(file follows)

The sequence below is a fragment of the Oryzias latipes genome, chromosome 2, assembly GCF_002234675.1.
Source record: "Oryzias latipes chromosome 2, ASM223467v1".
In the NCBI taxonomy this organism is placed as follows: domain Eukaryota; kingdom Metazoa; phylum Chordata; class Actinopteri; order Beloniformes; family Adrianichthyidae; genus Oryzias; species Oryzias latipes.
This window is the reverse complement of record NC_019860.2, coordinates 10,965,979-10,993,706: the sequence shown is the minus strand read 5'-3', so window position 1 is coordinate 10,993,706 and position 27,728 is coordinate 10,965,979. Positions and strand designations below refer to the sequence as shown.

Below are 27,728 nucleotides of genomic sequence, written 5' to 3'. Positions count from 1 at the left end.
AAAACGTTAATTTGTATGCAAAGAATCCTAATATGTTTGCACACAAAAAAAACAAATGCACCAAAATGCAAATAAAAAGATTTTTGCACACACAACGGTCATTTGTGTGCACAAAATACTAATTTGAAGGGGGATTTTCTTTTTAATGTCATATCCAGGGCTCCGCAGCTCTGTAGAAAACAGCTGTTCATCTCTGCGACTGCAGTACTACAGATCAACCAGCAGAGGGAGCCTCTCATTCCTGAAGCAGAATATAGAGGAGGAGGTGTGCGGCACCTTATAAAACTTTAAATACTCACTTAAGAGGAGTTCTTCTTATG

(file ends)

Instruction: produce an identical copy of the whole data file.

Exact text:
The sequence below is a fragment of the Oryzias latipes genome, chromosome 2, assembly GCF_002234675.1.
Source record: "Oryzias latipes chromosome 2, ASM223467v1".
In the NCBI taxonomy this organism is placed as follows: domain Eukaryota; kingdom Metazoa; phylum Chordata; class Actinopteri; order Beloniformes; family Adrianichthyidae; genus Oryzias; species Oryzias latipes.
This window is the reverse complement of record NC_019860.2, coordinates 10,965,979-10,993,706: the sequence shown is the minus strand read 5'-3', so window position 1 is coordinate 10,993,706 and position 27,728 is coordinate 10,965,979. Positions and strand designations below refer to the sequence as shown.

Below are 27,728 nucleotides of genomic sequence, written 5' to 3'. Positions count from 1 at the left end.
AAAACGTTAATTTGTATGCAAAGAATCCTAATATGTTTGCACACAAAAAAAACAAATGCACCAAAATGCAAATAAAAAGATTTTTGCACACACAACGGTCATTTGTGTGCACAAAATACTAATTTGAAGGGGGATTTTCTTTTTAATGTCATATCCAGGGCTCCGCAGCTCTGTAGAAAACAGCTGTTCATCTCTGCGACTGCAGTACTACAGATCAACCAGCAGAGGGAGCCTCTCATTCCTGAAGCAGAATATAGAGGAGGAGGTGTGCGGCACCTTATAAAACTTTAAATACTCACTTAAGAGGAGTTCTTCTTATG